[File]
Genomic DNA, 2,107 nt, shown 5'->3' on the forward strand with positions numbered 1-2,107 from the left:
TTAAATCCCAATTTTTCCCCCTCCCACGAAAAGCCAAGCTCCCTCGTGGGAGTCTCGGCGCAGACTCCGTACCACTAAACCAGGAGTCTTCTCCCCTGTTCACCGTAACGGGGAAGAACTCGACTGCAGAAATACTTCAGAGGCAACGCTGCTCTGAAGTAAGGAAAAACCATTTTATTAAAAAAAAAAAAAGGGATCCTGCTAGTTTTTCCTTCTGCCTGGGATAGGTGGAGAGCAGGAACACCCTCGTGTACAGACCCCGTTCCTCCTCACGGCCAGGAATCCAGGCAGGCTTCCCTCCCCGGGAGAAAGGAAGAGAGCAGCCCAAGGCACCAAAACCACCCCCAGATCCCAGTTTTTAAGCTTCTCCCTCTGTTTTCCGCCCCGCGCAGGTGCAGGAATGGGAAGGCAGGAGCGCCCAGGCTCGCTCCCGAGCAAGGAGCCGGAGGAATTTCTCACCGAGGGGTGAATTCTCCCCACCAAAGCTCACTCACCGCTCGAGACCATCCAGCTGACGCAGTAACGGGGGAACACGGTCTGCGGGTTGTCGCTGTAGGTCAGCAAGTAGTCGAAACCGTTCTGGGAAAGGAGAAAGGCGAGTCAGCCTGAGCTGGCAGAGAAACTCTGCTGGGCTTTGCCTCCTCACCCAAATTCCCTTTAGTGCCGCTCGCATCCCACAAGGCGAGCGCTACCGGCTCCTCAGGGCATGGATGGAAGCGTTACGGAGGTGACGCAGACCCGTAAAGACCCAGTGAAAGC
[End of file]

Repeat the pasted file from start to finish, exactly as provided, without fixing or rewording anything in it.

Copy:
Genomic DNA, 2,107 nt, shown 5'->3' on the forward strand with positions numbered 1-2,107 from the left:
TTAAATCCCAATTTTTCCCCCTCCCACGAAAAGCCAAGCTCCCTCGTGGGAGTCTCGGCGCAGACTCCGTACCACTAAACCAGGAGTCTTCTCCCCTGTTCACCGTAACGGGGAAGAACTCGACTGCAGAAATACTTCAGAGGCAACGCTGCTCTGAAGTAAGGAAAAACCATTTTATTAAAAAAAAAAAAAGGGATCCTGCTAGTTTTTCCTTCTGCCTGGGATAGGTGGAGAGCAGGAACACCCTCGTGTACAGACCCCGTTCCTCCTCACGGCCAGGAATCCAGGCAGGCTTCCCTCCCCGGGAGAAAGGAAGAGAGCAGCCCAAGGCACCAAAACCACCCCCAGATCCCAGTTTTTAAGCTTCTCCCTCTGTTTTCCGCCCCGCGCAGGTGCAGGAATGGGAAGGCAGGAGCGCCCAGGCTCGCTCCCGAGCAAGGAGCCGGAGGAATTTCTCACCGAGGGGTGAATTCTCCCCACCAAAGCTCACTCACCGCTCGAGACCATCCAGCTGACGCAGTAACGGGGGAACACGGTCTGCGGGTTGTCGCTGTAGGTCAGCAAGTAGTCGAAACCGTTCTGGGAAAGGAGAAAGGCGAGTCAGCCTGAGCTGGCAGAGAAACTCTGCTGGGCTTTGCCTCCTCACCCAAATTCCCTTTAGTGCCGCTCGCATCCCACAAGGCGAGCGCTACCGGCTCCTCAGGGCATGGATGGAAGCGTTACGGAGGTGACGCAGACCCGTAAAGACCCAGTGAAAGC